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JMO 11-09-2011 12:44 PM

The Future of Social Security
From the SOA Blog Site

Reform is necessary, not to help address the deficit issue, but to distribute the pain of some combination of increased taxes and reduced benefits more equitably to all tax-paying generations.
The blog also provides a helpful link to the SS government site and this report.

What I need is a Cliff Notes version that tells me what specific proposals have been made to address the problem.

Raising retirement age for future retirees? Changing the benefit formula in other ways? Switching back to a pure pay-go approach?

How would any of these suggestions (or the real ones on the table) result in a more equitable distribution?

ETA - or if they fail in that objective. Either way, some quantification might help.

Duffer 11-09-2011 02:03 PM

Sadly, our technical wizardry will not cause SS to improve funding.
There is no direct connection between funding federal elections and funding safety net benefits.
But there have already been plenty of solutions offered. Raise retirement age - yes. Modify cola - yes. Cap on credited earnings for benefit - yes. Forcing the Feds to pay higher interest on the trust fund gimmickry - yes. Raise taxes to return to pure pay-go - yes.

Take 2 11-09-2011 02:20 PM

Third Rail
Without major fixes, Medicare benefits will probably be partly funded by T-bills when the trust fund runs out in a few years. :( I suspect Social Security will follow a few years later. Romney seems the only politician willing to talk about remedies. :tup:

campbell 11-09-2011 04:08 PM

Well, I started this thread over a couple years ago....

A few things from the Academy:

DeepPurple 11-09-2011 05:08 PM

I have a question along these lines.

(for the record I am a P&C actuary, and I am just interested in the subject of OASDI from a taxpayer's perspective, not a practicioner, although I think that I have a better understanding of the system as a whole than John Q. Taxpayer)

I believe some sort of "needs testing" will eventually be a part of the reduction of aggregate benefits. In other words, the system's payouts will inevitably migrate from an "entitlement" to a wealth redistribution, transfer system.

The question is, when (not if) this comes in to effect, what will the means test look like? Will it be based on lifetime earnings or will it be based on a calculation of wealth or income at the time retirement benefits are sought?

I have a problem with the concept of reducing one's retirement benefit because he or she had the foresight to make personal savings a lifetime choice.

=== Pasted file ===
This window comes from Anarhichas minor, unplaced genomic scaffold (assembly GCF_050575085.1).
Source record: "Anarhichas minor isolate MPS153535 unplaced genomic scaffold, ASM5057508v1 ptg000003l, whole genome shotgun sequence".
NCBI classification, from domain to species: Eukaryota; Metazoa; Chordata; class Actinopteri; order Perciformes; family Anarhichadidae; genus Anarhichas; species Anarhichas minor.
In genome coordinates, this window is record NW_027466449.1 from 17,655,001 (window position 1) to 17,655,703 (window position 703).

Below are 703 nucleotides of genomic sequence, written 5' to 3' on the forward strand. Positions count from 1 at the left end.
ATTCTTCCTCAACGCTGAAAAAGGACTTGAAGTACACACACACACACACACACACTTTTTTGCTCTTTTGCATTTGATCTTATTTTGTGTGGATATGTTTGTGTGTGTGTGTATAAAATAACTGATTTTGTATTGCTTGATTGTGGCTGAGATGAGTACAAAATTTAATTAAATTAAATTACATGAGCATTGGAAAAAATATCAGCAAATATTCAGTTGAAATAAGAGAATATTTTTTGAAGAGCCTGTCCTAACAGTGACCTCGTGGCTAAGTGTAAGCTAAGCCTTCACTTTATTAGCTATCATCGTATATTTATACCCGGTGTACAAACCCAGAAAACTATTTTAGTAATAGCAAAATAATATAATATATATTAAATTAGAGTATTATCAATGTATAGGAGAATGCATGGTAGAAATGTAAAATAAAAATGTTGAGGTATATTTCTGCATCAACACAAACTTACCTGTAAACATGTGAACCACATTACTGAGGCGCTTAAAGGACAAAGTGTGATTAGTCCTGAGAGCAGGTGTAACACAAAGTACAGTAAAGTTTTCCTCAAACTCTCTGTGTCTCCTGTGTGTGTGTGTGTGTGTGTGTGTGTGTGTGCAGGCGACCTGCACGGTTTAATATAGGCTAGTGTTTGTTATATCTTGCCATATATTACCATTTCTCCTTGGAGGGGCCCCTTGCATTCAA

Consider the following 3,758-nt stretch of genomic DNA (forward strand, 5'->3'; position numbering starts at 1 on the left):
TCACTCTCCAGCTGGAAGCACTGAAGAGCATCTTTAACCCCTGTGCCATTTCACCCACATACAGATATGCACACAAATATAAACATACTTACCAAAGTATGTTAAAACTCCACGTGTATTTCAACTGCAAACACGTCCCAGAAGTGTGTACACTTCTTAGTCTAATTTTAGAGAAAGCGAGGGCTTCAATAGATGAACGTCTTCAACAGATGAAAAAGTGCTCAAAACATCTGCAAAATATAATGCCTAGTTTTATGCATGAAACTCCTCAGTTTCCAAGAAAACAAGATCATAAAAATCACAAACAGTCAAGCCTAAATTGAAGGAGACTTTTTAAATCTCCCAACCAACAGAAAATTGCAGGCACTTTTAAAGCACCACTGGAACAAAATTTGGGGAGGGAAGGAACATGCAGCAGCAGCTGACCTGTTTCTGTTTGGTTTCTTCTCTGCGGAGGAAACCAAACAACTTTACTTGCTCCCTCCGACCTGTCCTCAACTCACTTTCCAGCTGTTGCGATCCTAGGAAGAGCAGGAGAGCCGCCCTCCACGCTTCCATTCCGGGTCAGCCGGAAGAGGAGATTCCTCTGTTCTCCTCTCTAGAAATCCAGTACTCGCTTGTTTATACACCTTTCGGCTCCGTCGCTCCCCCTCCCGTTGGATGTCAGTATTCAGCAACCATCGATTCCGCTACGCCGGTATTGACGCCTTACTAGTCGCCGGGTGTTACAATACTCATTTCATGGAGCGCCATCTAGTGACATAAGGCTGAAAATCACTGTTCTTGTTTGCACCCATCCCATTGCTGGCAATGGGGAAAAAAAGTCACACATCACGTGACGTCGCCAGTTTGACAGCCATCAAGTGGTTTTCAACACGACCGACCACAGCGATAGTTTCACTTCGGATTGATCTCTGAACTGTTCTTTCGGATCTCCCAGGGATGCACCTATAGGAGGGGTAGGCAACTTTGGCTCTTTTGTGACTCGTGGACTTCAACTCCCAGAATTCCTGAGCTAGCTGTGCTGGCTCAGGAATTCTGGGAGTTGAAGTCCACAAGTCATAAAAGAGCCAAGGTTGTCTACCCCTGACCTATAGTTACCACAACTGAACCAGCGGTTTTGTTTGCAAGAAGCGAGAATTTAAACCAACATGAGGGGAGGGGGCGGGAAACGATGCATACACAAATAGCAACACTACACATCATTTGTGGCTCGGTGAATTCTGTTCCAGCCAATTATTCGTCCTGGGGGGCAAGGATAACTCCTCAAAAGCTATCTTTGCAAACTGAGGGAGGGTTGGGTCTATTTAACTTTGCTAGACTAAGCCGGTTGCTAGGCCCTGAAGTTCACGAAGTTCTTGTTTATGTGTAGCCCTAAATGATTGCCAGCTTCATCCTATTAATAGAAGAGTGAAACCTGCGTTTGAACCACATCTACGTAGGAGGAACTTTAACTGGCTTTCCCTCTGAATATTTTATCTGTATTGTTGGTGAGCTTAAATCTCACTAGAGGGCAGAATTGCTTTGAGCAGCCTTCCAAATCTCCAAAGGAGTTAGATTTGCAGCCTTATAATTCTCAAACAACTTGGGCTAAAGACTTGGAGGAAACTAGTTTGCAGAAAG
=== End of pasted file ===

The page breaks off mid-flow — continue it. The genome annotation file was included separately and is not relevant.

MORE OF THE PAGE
campbell 11-09-2011 05:27 PM

If you don't want to wallow through an almost-800-post thread, you can start here for some discussion

DanielSong39 11-09-2011 11:18 PM

Past generations got much more from Social Security than they put in.

The current generation is getting much less from Social Security than past generations.

Future generations will get much less money from Social Security than they will put in.

So why can't people admit that the system is broken and actually make some big changes?

Colymbosathon ecplecticos 11-09-2011 11:38 PM

Maybe it isn't as bad a deal as you seem to think. Here is a post I made last year sometime:


Originally Posted by Colymbosathon ecplecticos (Post 4644878)

It looks like you agree that we should pay some smallish stipend to the elderly to keep them from starving. Now there are several ways to so that, we could require that they request it based on need. The trouble is then we would need to figure out who is truly needy --- this would add large administrative costs and create a large opportunity for fraud. I have an idea, let's give the minimum benefit to everybody, that way we don't need to have means testing and fraud is less of an issue. Of course this will cost more than only giving the stipend to the needy, so it might not look like a good deal to the more wealthy, but that is only because they ignore the cost of not having the program. While we are at it, we should probably add some disability and survivor benefits since young people really need these and few can afford it. They will pay for the coverage later if they don't go on claim, something that private insurance simply cannot do. Presto, social security today.

DanielSong39 11-09-2011 11:40 PM

If Social Security was changed into a voluntary, direct contribution, 401K-like plan I would have zero complaints.

Colymbosathon ecplecticos 11-09-2011 11:51 PM

Would you be happy to pay the additional income tax needed to fund the safety net for seniors? Today the cost is carried by the system; presumably it would come from the general fund in your scheme.

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